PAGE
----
You broke up with your wife 2 years ago. You're on the path toward divorce. The legalities aren't tied up. Can't you promise to marry the new woman in your life? What's the morality problem— beyond the basic moral problem of divorce?

Looking at the pictures of Dinesh D'Sousa and Denise Joseph, I can't help suspecting that some people are bridling at the difference in age, beauty, and — perhaps — race.

Tammy and Tommy debated again last night.

We'd gone out to the Wisconsin Institutes for Discovery to hear physicist Sean M. Carroll give a talk about the universe. The universe might give birth to baby universes. Who are you to say it doesn't? And time — time is a very obvious concept, he said, before portraying time in a way that was quite weird. These cosmologists, such comedians. You can read this: "From Eternity to Here: The Quest for the Ultimate Theory of Time." Here he is on "The Colbert Report" trying to get a word in while Stephen Colbert anxiously strives to make sure it comes out funny. I thought Carroll's solo explanation of everything was highly amusing. It's all about entropy. From the Big Bang on, it's movement toward entropy, and even when things become more complex — producing all the detail of the world we live in now — it happened along a path from less entropy to more.

We walked home, talking about and reframing the discussion. The moderator — a Madison media character — fielded questions from the brainy audience and inserted a question of her own: What do you have to say to these people who won't believe in global warming? Politics. Always politics in Madison. It's our own special brand of entropy. Meade and I blabbed about such things. Did Carroll say that we only "remember" the past because, since it had less entropy, we have the sense of knowing what it was, like when we see a broken egg — Carroll had a lot of PowerPoint slides of eggs — we know the egg of the lower entropy time — a whole egg — but there are many diverse possibilities for the egg's higher entropy time — scrambled, quiche, rotten — and so we can't "remember" it?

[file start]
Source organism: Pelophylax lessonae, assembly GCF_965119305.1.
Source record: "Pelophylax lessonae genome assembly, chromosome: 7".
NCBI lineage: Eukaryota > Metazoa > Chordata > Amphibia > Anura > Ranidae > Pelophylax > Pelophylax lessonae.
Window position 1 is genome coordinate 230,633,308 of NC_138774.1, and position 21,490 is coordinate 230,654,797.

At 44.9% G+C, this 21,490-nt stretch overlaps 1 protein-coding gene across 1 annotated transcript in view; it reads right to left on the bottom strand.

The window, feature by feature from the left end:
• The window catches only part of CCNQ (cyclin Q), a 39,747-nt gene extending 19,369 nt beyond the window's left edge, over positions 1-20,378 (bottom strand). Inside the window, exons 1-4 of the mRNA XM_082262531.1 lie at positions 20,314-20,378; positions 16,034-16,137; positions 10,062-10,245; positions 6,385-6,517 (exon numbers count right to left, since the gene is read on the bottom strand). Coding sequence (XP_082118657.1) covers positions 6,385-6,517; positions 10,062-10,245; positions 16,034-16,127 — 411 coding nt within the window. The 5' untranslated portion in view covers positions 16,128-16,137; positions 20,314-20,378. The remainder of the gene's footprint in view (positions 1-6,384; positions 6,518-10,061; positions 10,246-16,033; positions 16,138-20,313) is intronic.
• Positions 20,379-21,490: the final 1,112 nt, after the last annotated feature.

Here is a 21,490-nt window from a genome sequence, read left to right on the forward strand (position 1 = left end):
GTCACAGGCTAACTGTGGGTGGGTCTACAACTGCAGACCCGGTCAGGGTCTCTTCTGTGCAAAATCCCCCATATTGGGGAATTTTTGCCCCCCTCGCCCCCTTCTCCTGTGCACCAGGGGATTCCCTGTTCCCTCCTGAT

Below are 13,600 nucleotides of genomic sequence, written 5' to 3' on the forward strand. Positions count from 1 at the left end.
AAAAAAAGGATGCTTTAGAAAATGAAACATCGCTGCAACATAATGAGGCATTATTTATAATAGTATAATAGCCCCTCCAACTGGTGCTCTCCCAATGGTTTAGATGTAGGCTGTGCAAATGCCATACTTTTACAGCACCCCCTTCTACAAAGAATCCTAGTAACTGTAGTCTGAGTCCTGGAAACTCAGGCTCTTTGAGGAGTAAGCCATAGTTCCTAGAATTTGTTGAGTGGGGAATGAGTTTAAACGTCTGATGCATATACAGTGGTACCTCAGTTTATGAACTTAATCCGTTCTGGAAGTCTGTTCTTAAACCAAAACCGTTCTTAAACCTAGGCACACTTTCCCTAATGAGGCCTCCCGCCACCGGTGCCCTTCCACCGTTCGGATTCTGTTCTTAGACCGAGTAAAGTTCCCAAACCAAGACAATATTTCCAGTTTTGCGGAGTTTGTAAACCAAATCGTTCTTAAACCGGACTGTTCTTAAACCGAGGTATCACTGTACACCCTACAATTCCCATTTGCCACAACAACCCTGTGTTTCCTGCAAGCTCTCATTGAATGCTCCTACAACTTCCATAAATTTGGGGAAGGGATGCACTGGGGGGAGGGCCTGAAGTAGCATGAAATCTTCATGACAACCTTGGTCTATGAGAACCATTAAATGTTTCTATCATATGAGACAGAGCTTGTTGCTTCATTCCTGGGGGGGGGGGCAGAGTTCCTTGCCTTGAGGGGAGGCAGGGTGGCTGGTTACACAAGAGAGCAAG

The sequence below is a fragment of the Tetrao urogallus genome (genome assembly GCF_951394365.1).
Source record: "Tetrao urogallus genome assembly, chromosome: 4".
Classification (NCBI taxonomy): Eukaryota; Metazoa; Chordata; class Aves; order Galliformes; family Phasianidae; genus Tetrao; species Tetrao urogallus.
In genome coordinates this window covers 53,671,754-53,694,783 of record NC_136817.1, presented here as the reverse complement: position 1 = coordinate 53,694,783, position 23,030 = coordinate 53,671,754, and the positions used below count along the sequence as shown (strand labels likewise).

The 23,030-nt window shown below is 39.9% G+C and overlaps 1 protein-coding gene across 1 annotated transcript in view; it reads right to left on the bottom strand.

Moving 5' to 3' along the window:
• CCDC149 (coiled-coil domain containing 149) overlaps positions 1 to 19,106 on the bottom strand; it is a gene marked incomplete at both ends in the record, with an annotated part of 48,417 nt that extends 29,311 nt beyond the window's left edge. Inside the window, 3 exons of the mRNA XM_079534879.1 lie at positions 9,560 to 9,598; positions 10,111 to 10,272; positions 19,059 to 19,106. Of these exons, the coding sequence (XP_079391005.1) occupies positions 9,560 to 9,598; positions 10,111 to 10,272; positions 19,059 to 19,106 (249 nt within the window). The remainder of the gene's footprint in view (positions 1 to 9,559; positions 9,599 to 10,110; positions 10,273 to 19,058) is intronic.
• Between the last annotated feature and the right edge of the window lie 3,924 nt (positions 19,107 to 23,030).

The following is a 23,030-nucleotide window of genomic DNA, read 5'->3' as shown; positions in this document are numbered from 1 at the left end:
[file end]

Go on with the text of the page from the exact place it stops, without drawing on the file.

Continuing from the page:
Home, I said, "You must want to watch the baseball game" and Meade said "I want to watch the Tammy and Tommy debate!" Both of these things, along with President Obama on "The Daily Show," were preserved on the DVR. So we watched Tammy and Tommy, and that was pretty funny too. The moderation was hilarious. They'd ask a question and Tammy and Tommy each had a couple minutes to answer. Then they'd declare a 6-minute period in which Tammy and Tommy could talk about anything, interact in any way, hog the time, interrupt, be as polite or impolite as they saw fit with absolutely no intervention from the moderators.

Tommy got all impassioned and began many sentences with "Ladies and gentlemen." He assiduously refrained from calling Tammy Tammy. She was "my opponent." And the message was: Ladies and gentlemen, my opponent is incredibly, unbelievably liberal. Tammy seemed nervous but never broke from her prim, schoolmarmish demeanor, as she repeated the message about Tommy: After he was governor, he became a lobbyist and made a lot of money.

So, ladies and gentlemen, it's a simple decision. What irks you worse: liberals or rich guys?

Now, back to your regularly scheduled entropy.

Obama and Romney tell jokes on themselves...

... because — exactly why? — there's this Alfred E. Smith Memorial Dinner to which solemn obeisance must be paid. Hilarious, no? Who is better at being self-deprecating without actually hurting his cause... and don't you need to know in order to determine who would make the better President?